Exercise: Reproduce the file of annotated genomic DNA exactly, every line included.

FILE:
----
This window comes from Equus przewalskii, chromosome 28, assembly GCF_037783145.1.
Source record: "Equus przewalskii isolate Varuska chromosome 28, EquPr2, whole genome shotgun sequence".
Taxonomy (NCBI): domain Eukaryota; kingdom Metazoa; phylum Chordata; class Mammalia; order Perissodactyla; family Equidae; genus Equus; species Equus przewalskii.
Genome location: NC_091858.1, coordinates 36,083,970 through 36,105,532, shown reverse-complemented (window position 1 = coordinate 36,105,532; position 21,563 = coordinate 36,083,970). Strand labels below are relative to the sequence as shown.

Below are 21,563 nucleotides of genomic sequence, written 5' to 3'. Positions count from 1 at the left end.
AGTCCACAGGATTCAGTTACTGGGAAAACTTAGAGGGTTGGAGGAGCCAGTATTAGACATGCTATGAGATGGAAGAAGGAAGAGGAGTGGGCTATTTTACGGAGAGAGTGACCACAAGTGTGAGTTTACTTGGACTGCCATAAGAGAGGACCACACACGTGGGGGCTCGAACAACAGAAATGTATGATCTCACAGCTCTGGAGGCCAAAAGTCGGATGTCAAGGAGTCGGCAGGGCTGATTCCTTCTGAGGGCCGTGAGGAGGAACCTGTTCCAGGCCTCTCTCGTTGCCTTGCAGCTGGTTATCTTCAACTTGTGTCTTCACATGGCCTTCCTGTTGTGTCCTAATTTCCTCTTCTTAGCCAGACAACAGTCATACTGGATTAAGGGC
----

This window comes from Equus przewalskii, chromosome 28, assembly GCF_037783145.1.
Source record: "Equus przewalskii isolate Varuska chromosome 28, EquPr2, whole genome shotgun sequence".
Taxonomy (NCBI): domain Eukaryota; kingdom Metazoa; phylum Chordata; class Mammalia; order Perissodactyla; family Equidae; genus Equus; species Equus przewalskii.
Genome location: NC_091858.1, coordinates 36,083,970 through 36,105,532, shown reverse-complemented (window position 1 = coordinate 36,105,532; position 21,563 = coordinate 36,083,970). Strand labels below are relative to the sequence as shown.

Below are 21,563 nucleotides of genomic sequence, written 5' to 3'. Positions count from 1 at the left end.
AGTCCACAGGATTCAGTTACTGGGAAAACTTAGAGGGTTGGAGGAGCCAGTATTAGACATGCTATGAGATGGAAGAAGGAAGAGGAGTGGGCTATTTTACGGAGAGAGTGACCACAAGTGTGAGTTTACTTGGACTGCCATAAGAGAGGACCACACACGTGGGGGCTCGAACAACAGAAATGTATGATCTCACAGCTCTGGAGGCCAAAAGTCGGATGTCAAGGAGTCGGCAGGGCTGATTCCTTCTGAGGGCCGTGAGGAGGAACCTGTTCCAGGCCTCTCTCGTTGCCTTGCAGCTGGTTATCTTCAACTTGTGTCTTCACATGGCCTTCCTGTTGTGTCCTAATTTCCTCTTCTTAGCCAGACAACAGTCATACTGGATTAAGGGC